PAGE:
Yella and Blackie had greyhound genes according to the stories from my parents. Yella had 'that look' and that speed. Yella loved to chase cars as they passed our house. He would dart in and out of the clouds of dust that always followed the cars as they drove the caliche coated roads. Blackie seems from my young child memories was a little shorter and stockier than Yella. Blackie did not live beyond about my fourth birthday. Blackie's early demise is why my memories are not as vivid.
Yella was my companion for several more years. He would come to the country school to get petted during recess. Mom was a bus driver so Yella would lie in the shade of the bus barn at times. I liked to use Yella like a slide. Pretty sure one of his ticks got into my hair and stayed a few days before Mom checked my complaint. In spite of her warnings, I continued to hug that dog that never had a bath. I can still recall the deep sadness and feel the sting of the tears the morning I found Yella stiff and dead. We were both nine years old.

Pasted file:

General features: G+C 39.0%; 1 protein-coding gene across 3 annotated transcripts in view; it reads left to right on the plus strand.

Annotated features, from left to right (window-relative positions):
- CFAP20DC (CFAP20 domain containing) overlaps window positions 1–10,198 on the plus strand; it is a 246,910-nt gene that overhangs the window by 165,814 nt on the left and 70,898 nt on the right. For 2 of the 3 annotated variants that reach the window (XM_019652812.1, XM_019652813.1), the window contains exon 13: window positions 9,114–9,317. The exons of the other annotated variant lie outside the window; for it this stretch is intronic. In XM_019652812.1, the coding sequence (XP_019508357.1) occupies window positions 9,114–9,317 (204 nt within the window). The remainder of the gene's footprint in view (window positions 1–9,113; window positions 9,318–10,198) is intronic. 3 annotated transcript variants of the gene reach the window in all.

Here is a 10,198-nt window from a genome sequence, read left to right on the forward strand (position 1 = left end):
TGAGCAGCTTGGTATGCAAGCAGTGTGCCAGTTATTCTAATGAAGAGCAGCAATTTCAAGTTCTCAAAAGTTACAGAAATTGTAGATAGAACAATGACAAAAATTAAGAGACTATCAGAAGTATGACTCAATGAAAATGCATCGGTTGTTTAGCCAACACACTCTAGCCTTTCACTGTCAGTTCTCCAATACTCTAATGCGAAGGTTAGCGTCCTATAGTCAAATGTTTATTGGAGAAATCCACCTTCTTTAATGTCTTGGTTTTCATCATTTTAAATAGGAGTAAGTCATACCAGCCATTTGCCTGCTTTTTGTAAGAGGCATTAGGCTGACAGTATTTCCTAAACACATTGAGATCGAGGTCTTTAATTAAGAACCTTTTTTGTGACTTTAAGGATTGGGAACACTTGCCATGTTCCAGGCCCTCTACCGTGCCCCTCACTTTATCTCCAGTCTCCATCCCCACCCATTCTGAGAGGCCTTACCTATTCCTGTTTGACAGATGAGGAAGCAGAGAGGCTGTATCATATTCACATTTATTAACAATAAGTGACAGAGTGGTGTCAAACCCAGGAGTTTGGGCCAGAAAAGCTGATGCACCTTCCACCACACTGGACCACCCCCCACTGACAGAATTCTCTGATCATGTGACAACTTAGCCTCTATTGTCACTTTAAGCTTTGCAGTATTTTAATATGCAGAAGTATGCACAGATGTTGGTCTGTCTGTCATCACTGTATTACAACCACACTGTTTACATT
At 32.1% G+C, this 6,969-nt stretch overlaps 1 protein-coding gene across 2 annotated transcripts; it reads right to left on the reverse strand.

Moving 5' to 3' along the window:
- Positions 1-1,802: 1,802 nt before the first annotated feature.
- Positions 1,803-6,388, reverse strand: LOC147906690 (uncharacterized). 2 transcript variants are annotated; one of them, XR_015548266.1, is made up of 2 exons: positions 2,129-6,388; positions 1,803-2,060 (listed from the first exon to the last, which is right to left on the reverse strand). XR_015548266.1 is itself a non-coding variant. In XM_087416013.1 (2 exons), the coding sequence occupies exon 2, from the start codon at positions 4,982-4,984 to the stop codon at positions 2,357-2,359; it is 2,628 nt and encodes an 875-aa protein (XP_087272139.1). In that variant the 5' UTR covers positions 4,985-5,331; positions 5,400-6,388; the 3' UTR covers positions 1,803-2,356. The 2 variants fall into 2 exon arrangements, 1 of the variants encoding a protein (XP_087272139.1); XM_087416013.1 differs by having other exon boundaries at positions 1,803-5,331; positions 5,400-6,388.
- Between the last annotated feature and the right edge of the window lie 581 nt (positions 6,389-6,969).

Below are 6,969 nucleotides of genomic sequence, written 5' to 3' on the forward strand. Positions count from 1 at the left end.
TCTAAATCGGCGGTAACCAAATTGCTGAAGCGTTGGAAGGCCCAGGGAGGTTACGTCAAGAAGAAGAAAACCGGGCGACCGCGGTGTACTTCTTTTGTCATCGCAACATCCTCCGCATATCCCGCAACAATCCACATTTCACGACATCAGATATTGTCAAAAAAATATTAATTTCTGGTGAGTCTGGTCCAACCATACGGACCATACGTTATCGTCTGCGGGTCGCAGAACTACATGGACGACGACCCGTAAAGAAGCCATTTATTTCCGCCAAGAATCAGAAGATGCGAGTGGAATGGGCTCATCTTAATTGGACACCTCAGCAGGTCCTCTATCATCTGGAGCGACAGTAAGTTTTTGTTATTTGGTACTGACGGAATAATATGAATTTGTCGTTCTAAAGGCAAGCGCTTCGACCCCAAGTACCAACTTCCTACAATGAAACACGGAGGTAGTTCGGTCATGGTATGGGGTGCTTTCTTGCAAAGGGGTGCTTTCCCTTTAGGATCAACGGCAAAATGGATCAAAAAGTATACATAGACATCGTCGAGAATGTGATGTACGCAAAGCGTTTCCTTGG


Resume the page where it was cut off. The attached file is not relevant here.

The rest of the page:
As for Uncle Bud and Uncle Clay they lived into their eighties. And what brings these two men to my mind right now? Memorial Day here in the States. I could not have had two more wonderful, generous uncles. Uncle Bud with his black, curly hair and wry smile. Uncle Clay with his slick, bald head and twinkly, blue eyes. Both farm boys thrown onto the beaches of Normandy in the days following D day.
Uncle Bud crossing France on foot. Uncle Clay crossing France in tanks. Uncle Bud catching pneumonia during the Battle of the Bulge as his unit advanced with Uncle Clay's tank division. Uncle Clay once said he could not believe he was given a good pair of shoes and a heavy coat that fit him. That is how those two farm boys had seen being in the service of their country. Oh, how I would love just once more to watch Uncle Bud fool folks by throwing his voice or share a pack of Juicy Fruit gum with Uncle Clay.